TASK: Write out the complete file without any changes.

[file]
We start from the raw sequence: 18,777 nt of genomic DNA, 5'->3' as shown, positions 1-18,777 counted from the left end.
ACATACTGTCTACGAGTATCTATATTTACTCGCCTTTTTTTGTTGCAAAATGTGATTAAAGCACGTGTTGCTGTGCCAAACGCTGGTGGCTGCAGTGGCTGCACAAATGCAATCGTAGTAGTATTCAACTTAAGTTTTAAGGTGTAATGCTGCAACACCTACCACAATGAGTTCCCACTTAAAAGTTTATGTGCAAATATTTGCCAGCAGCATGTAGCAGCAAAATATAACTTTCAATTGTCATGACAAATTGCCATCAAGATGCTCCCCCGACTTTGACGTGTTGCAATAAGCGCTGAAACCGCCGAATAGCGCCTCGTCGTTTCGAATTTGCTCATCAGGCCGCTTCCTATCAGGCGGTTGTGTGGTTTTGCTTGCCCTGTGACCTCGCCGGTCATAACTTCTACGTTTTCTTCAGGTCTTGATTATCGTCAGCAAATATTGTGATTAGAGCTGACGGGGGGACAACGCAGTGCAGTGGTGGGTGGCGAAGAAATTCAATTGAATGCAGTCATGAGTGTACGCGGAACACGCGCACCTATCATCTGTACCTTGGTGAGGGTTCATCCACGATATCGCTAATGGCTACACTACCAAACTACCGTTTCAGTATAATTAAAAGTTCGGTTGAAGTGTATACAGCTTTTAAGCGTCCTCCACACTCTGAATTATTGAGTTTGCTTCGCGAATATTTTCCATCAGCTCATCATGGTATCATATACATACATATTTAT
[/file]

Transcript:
We start from the raw sequence: 18,777 nt of genomic DNA, 5'->3' as shown, positions 1-18,777 counted from the left end.
ACATACTGTCTACGAGTATCTATATTTACTCGCCTTTTTTTGTTGCAAAATGTGATTAAAGCACGTGTTGCTGTGCCAAACGCTGGTGGCTGCAGTGGCTGCACAAATGCAATCGTAGTAGTATTCAACTTAAGTTTTAAGGTGTAATGCTGCAACACCTACCACAATGAGTTCCCACTTAAAAGTTTATGTGCAAATATTTGCCAGCAGCATGTAGCAGCAAAATATAACTTTCAATTGTCATGACAAATTGCCATCAAGATGCTCCCCCGACTTTGACGTGTTGCAATAAGCGCTGAAACCGCCGAATAGCGCCTCGTCGTTTCGAATTTGCTCATCAGGCCGCTTCCTATCAGGCGGTTGTGTGGTTTTGCTTGCCCTGTGACCTCGCCGGTCATAACTTCTACGTTTTCTTCAGGTCTTGATTATCGTCAGCAAATATTGTGATTAGAGCTGACGGGGGGACAACGCAGTGCAGTGGTGGGTGGCGAAGAAATTCAATTGAATGCAGTCATGAGTGTACGCGGAACACGCGCACCTATCATCTGTACCTTGGTGAGGGTTCATCCACGATATCGCTAATGGCTACACTACCAAACTACCGTTTCAGTATAATTAAAAGTTCGGTTGAAGTGTATACAGCTTTTAAGCGTCCTCCACACTCTGAATTATTGAGTTTGCTTCGCGAATATTTTCCATCAGCTCATCATGGTATCATATACATACATATTTAT